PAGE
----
The case of the day is Servotronics, Inc. v. The Boeing Co. (4th Cir. 2020). Servotronics was a supplier to Rolls Royce, which manufactured engines for use on Boeing’s 787 Dreamliner airplane. Following a 2016 testing accident, Rolls Royce settled Boeing’s claim for damages and then sought indemnification from Servotronics. The parties arbitrated their dispute in the UK. Servotronics brought an application in South Carolina under 28 U.S.C. § 1782 seeking issuance of subpoenas to two Boeing employees. The case thus set up one of the big open questions in § 1782 practice: is a private foreign arbitral tribunal a “tribunal” for purposes of the statute? (more…)
Last week I held a prehearing conference with counsel in a small international arbitration being administered under AAA domestic rules by agreement of the parties. We set a date for the hearing. I proposed setting the hearing down as an audio-visual hearing, with an option to change it to an in-person hearing if conditions warrant. Counsel for both parties favored an in-person hearing, but of course they understood the concern. So what we ended up with was the following: “The hearing will be held in-person. However, in light of the COVID-19 pandemic, the parties have agreed that the arbitrator will have the discretion to direct that the hearing will be held by audio-visual means if in his judgment conditions warrant.” (more…)
The case of the day is A v. C,  EWHC 258 (Comm). The dispute was between joint venturers in a central Asian oil field. The details are unimportant. The claimants demanded arbitration in New York, and the arbitration proceeded to an evidentiary hearing. The tribunal gave permission to the claimants to seek an order from an English court for the taking of evidence from a third party in that country. The interesting jurisdictional question was whether § 44 of the Arbitration Act 1996 gives the court jurisdiction to compel a third party to give evidence. (more…)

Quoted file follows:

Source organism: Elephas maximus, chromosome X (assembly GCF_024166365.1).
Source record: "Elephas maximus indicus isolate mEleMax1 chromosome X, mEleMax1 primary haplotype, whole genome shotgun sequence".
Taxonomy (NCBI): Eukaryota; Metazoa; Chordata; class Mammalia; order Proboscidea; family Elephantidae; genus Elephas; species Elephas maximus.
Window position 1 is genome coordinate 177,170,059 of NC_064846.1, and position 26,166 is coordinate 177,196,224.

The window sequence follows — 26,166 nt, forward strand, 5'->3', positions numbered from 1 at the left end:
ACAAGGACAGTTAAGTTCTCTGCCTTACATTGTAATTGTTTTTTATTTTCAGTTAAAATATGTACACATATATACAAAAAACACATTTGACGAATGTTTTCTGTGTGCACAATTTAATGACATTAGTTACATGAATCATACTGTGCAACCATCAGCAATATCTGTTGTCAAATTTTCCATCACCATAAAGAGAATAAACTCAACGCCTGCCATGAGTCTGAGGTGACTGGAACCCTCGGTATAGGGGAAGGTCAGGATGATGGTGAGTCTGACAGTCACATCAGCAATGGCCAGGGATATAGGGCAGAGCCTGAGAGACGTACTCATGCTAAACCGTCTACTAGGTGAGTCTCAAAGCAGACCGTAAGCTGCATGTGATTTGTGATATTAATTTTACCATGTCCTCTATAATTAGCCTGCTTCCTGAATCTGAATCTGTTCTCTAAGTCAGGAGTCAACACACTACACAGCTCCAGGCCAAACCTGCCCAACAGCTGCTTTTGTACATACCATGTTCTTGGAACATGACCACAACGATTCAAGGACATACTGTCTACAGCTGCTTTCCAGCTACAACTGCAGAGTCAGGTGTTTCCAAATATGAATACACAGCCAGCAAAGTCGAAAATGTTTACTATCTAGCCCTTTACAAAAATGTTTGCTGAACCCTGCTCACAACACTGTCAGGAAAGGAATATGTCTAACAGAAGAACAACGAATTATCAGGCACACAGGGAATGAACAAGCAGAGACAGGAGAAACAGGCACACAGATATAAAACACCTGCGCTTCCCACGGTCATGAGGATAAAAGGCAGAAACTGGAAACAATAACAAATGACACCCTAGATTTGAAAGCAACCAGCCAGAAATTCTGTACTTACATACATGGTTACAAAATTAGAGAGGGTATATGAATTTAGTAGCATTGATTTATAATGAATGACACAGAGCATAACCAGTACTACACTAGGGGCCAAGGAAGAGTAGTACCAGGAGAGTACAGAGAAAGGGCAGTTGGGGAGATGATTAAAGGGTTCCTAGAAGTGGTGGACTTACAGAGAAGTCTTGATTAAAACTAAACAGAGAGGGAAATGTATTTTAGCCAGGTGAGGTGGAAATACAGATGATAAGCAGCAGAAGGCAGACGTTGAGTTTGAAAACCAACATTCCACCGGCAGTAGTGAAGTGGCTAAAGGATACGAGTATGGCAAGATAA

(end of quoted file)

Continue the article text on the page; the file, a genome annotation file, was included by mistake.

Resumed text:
The case of the day is Republic of Kazakhstan v. Lawler (D. Ariz. 2020). Big Sky Energy Corp. commenced an arbitration against Kazakhstan before ICSID, asserting a claim under the US/Kazakhstan bilateral investment treaty. The treaty does not provide protection to “any company that is controlled by non-U.S. nationals if that company does not conduct substantial business activities in the United States.” Kazakhstan sought and received leave under 28 U.S.C. § 1782 to serve a subpoena on William Lawler, Blue Sky’s principal, in order to obtain evidence to assert the jurisdictional defense. Shortly after the subpoena was served, Big Sky produced, in the context of discovery in the arbitration, the documents the subpoena had sought. Lawler then moved to quash the subpoena. (more…)
Here is a note I wrote with my friend and former partner David Evans on the Ninth Circuit’s decision in the Monster Energy case. Please see the ABA copyright notice at the end.
Like judges, arbitrators are paid for their time. Judges, of course, draw a salary from the treasury, while arbitrators are paid by the parties. The freedom to choose an arbitrator best suited to the case is one of the great advantages of arbitration, but because some businesses are “repeat players,” appearing frequently before a particular arbitral body, commentators have long worried about the skewed incentives “repeat players” might create for ADR providers or arbitrators. Monster Energy Co. v. City Beverages, LLC was a dispute between Monster, maker of a popular brand of “energy drinks,” and City Beverages, a franchisee that did business as Olympic Eagle. When Monster sought to terminate the parties’ contract, Olympic Eagle invoked Washington’s Franchise Investment Protection Act, which requires good cause for a termination. Monster moved to compel arbitration with JAMS, the arbitration provider specified in the parties’ agreement. The arbitrator, a former state court judge, found in Monster’s favor, and also ordered Olympic Eagle to pay Monster $3 million in attorneys’ fees. But when Monster sought to confirm the award, Olympic Eagle moved for vacatur, arguing that the arbitrator had failed to disclose his ownership interest in JAMS. (more…)